Holiday and Birthday Reminders Increase Screenings

People are more likely to get a colorectal cancer screening if it is scheduled during December or around their birthdays.  Norwegians who received an invitation from the  Norwegian Colorectal Cancer Prevention Trial to come in for a sigmoidoscopy in December kept that appointment more often than in any other month.

Reminders sent the week of a person’s birthday also increased the possibility that they would keep their appointment.

The Norwegian Colorectal Cancer Prevention Trial 1 invited almost 21,000 randomly selected residents of urban Oslo or the urban and rural areas around Telemark to come into a center for sigmoidoscopy colorectal cancer screening.  About 2 of every 3 people invited kept their appointments, nearly 13,000 or 65 percent.

  • 67.9 percent of those who were invited during the week of their birthday or scheduled to have their screening in the two weeks after their birthday kept their appointment, compared to 64.5 percent of those invited or scheduled at other times.
  • December was an even stronger draw.  72.3 percent complied with the request compared to 64.6 percent in other months.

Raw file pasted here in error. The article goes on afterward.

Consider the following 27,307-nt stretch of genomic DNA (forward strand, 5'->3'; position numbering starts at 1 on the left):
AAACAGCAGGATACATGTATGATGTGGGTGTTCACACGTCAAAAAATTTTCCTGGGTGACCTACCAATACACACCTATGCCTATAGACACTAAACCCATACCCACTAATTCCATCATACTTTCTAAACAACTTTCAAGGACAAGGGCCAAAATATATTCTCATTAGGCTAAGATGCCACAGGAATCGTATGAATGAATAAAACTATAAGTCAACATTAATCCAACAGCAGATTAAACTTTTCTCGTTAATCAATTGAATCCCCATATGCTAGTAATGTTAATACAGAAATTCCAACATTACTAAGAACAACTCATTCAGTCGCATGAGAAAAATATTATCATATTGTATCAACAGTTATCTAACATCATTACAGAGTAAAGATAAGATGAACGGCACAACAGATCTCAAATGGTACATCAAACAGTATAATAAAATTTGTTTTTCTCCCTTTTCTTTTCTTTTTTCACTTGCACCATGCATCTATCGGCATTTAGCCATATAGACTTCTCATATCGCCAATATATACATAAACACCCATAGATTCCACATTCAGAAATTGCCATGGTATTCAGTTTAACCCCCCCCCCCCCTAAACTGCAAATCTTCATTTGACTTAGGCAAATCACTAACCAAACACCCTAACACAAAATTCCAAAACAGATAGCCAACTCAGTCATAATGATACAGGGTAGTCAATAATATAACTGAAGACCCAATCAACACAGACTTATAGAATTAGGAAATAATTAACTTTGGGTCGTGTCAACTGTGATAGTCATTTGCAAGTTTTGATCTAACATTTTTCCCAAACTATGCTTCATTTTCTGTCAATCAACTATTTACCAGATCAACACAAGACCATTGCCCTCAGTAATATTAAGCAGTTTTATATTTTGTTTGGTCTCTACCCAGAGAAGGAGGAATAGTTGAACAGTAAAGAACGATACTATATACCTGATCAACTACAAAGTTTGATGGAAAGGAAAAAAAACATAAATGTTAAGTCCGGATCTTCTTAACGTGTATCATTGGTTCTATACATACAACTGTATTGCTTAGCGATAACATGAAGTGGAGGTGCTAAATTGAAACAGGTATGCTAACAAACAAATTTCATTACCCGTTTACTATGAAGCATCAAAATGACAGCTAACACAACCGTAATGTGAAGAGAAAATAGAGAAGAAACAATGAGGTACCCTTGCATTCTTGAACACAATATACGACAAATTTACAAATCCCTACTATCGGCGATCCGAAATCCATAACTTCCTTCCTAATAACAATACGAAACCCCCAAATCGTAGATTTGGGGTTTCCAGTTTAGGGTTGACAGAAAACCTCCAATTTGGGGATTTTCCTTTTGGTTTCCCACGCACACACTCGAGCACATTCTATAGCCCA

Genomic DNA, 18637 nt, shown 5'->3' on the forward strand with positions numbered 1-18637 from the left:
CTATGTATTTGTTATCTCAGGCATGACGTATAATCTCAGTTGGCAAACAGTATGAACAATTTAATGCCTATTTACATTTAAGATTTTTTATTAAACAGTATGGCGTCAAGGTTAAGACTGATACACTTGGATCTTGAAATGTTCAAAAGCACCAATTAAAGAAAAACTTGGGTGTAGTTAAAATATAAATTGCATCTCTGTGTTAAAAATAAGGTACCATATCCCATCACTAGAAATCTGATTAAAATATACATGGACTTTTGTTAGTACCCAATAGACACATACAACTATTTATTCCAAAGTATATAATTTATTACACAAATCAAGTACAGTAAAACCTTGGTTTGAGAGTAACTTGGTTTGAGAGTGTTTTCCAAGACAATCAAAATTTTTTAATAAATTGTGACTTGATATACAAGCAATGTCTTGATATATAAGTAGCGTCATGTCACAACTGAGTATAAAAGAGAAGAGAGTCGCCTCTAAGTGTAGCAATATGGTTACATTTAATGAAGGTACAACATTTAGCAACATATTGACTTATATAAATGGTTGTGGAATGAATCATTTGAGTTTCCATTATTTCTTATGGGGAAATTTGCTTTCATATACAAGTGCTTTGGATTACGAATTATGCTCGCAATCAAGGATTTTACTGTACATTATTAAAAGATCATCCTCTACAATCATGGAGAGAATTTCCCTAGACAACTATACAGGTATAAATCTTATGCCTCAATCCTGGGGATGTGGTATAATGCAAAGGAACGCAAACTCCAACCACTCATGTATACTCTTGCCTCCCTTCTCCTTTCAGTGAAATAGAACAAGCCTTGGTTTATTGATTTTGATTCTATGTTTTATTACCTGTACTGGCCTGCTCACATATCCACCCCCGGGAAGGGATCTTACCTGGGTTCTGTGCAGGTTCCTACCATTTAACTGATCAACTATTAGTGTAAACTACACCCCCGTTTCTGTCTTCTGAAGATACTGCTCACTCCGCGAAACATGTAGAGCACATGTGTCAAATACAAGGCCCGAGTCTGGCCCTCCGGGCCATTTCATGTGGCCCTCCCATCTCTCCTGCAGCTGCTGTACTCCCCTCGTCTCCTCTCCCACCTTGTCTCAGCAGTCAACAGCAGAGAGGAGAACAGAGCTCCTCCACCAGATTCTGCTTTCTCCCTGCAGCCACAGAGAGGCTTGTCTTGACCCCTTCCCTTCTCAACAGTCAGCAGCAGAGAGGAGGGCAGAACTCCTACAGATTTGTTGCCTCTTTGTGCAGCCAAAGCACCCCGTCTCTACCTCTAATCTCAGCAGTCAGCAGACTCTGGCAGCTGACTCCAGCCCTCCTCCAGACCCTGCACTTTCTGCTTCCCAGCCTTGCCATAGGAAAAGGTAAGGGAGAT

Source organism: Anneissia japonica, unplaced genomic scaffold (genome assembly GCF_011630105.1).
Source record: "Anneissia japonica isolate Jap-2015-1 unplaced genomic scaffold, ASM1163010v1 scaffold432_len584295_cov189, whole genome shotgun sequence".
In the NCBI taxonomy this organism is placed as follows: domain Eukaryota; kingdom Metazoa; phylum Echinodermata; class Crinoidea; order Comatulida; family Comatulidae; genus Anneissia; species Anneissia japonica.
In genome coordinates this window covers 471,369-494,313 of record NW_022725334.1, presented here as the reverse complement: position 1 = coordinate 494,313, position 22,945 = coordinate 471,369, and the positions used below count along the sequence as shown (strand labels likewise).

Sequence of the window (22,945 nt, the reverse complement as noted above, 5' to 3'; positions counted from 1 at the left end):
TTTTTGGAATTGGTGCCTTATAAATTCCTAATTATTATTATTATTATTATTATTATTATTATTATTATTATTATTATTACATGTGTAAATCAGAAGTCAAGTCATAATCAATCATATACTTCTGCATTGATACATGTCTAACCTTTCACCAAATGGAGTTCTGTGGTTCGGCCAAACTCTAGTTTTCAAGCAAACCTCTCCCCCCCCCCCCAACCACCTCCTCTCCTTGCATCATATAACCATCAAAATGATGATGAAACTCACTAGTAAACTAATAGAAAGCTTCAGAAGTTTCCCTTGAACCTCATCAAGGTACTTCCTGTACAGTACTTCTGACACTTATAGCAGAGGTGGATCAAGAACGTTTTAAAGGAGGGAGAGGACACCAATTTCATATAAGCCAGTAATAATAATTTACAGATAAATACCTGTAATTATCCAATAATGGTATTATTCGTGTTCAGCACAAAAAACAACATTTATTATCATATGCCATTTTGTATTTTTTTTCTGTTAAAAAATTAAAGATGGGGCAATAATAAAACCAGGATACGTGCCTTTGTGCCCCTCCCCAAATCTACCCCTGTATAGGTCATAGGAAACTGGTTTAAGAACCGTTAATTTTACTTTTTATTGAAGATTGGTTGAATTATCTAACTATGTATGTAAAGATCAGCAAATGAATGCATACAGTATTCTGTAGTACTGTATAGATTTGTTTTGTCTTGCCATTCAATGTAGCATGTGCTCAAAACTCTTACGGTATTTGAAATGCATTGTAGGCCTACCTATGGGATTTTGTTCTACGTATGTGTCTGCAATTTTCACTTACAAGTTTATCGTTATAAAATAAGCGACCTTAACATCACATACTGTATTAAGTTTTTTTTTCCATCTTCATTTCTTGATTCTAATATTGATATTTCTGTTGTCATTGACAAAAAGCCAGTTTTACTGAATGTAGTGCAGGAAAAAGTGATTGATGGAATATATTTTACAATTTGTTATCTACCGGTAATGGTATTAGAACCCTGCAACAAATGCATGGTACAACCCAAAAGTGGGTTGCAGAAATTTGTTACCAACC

The researchers speculated that birthdays and year-end holidays are reminders of aging.  Although age was not mentioned in the screening invitations, birthdays and holiday milestones are often times that people reflect on increasing age.  Another explanation is that many people approach such milestones with an idea of “getting things done” or taking care of “housekeeping business.”

Because of an almost 10 percent increase in screening compliance in December, they suggest that expanding hours to accommodate more people during that month might be a good strategy.

The research team points out that their results might not be as strong in outside of Norway.  The trial focused on flexible sigmoidoscopy, and in Norway there is no prior bowel cleansing preparation necessary.  A sorbitol enema is given at the screening center just before the exam.  Norwegian national health insurance also covers the cost of the test.

The team concluded,

Attendance rates for screening for colorectal cancer were higher in December and around attendees’ birthdays, the latter particularly in an urban population. Compliance with screening programmes may therefore be improved by timing invitations in proximity to annual milestones.

SOURCE: Hoff et al., British Medical Journal, Volume 337, Number 7684, December 20, 2008.

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